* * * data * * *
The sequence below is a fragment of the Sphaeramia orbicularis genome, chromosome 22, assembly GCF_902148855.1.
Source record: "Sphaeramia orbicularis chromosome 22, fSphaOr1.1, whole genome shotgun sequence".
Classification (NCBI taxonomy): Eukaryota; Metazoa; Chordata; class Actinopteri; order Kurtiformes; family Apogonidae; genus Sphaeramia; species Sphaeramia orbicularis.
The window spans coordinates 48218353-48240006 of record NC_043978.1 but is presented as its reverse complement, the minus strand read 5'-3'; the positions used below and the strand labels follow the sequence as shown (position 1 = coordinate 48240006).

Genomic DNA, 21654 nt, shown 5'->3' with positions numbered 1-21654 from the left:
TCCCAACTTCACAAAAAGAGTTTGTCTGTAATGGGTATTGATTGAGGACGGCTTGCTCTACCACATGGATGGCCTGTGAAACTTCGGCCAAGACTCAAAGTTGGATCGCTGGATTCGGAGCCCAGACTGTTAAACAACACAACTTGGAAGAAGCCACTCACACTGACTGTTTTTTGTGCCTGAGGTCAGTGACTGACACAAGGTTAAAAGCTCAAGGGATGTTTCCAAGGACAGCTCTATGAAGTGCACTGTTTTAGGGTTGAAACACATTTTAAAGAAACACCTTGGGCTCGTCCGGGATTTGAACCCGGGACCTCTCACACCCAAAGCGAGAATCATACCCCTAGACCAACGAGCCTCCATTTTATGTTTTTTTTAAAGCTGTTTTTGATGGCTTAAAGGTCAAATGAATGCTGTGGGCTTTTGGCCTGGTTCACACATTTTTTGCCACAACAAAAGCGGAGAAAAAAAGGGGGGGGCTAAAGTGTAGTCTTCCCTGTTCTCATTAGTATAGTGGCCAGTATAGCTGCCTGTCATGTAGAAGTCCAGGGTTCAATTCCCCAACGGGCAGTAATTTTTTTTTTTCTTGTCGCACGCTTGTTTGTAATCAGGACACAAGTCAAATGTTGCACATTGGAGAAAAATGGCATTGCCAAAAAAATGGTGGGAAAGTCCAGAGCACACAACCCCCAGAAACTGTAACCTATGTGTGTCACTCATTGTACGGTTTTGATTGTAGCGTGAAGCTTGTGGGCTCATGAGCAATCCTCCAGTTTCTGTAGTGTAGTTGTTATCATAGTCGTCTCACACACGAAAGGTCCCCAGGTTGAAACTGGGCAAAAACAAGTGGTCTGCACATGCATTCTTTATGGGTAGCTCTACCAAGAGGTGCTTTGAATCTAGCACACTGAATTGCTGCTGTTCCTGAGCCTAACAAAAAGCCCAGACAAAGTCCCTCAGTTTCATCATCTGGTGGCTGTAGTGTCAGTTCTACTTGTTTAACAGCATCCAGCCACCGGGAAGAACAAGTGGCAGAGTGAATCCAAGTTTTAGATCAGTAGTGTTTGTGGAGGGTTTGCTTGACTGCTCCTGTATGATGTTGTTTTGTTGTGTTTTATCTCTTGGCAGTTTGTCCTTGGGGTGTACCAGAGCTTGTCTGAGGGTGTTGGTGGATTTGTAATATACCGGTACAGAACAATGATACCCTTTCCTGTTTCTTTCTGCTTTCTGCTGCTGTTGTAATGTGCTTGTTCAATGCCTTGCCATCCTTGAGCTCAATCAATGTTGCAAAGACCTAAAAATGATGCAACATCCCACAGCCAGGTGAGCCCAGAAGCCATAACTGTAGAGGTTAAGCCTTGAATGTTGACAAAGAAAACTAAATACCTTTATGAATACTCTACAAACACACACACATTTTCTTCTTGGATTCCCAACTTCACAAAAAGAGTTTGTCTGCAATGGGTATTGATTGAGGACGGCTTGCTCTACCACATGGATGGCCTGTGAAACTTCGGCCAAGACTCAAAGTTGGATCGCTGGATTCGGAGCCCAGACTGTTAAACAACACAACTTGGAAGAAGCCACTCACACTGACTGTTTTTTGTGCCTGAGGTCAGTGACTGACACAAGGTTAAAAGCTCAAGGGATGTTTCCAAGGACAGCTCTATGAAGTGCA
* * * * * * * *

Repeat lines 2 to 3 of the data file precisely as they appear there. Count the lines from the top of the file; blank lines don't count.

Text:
Source record: "Sphaeramia orbicularis chromosome 22, fSphaOr1.1, whole genome shotgun sequence".
Classification (NCBI taxonomy): Eukaryota; Metazoa; Chordata; class Actinopteri; order Kurtiformes; family Apogonidae; genus Sphaeramia; species Sphaeramia orbicularis.